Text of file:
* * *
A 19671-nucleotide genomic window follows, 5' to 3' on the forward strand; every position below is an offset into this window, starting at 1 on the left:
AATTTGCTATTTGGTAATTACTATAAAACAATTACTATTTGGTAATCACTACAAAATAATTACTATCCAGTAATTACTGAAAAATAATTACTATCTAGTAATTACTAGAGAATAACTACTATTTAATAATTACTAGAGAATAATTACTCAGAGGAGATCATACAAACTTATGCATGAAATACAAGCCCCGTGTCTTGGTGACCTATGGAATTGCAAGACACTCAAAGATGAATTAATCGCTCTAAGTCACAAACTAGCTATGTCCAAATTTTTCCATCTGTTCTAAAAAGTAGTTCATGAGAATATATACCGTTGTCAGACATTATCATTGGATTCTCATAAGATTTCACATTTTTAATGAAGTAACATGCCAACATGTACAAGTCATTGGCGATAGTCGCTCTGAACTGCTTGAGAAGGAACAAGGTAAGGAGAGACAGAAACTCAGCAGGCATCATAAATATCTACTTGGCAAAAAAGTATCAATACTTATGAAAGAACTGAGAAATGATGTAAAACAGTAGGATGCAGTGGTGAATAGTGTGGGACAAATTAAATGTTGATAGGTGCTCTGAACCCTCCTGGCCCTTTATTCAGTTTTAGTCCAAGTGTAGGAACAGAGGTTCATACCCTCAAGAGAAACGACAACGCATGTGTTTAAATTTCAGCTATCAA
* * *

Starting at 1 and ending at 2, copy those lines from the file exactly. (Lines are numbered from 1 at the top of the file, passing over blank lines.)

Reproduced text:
A 19671-nucleotide genomic window follows, 5' to 3' on the forward strand; every position below is an offset into this window, starting at 1 on the left:
AATTTGCTATTTGGTAATTACTATAAAACAATTACTATTTGGTAATCACTACAAAATAATTACTATCCAGTAATTACTGAAAAATAATTACTATCTAGTAATTACTAGAGAATAACTACTATTTAATAATTACTAGAGAATAATTACTCAGAGGAGATCATACAAACTTATGCATGAAATACAAGCCCCGTGTCTTGGTGACCTATGGAATTGCAAGACACTCAAAGATGAATTAATCGCTCTAAGTCACAAACTAGCTATGTCCAAATTTTTCCATCTGTTCTAAAAAGTAGTTCATGAGAATATATACCGTTGTCAGACATTATCATTGGATTCTCATAAGATTTCACATTTTTAATGAAGTAACATGCCAACATGTACAAGTCATTGGCGATAGTCGCTCTGAACTGCTTGAGAAGGAACAAGGTAAGGAGAGACAGAAACTCAGCAGGCATCATAAATATCTACTTGGCAAAAAAGTATCAATACTTATGAAAGAACTGAGAAATGATGTAAAACAGTAGGATGCAGTGGTGAATAGTGTGGGACAAATTAAATGTTGATAGGTGCTCTGAACCCTCCTGGCCCTTTATTCAGTTTTAGTCCAAGTGTAGGAACAGAGGTTCATACCCTCAAGAGAAACGACAACGCATGTGTTTAAATTTCAGCTATCAA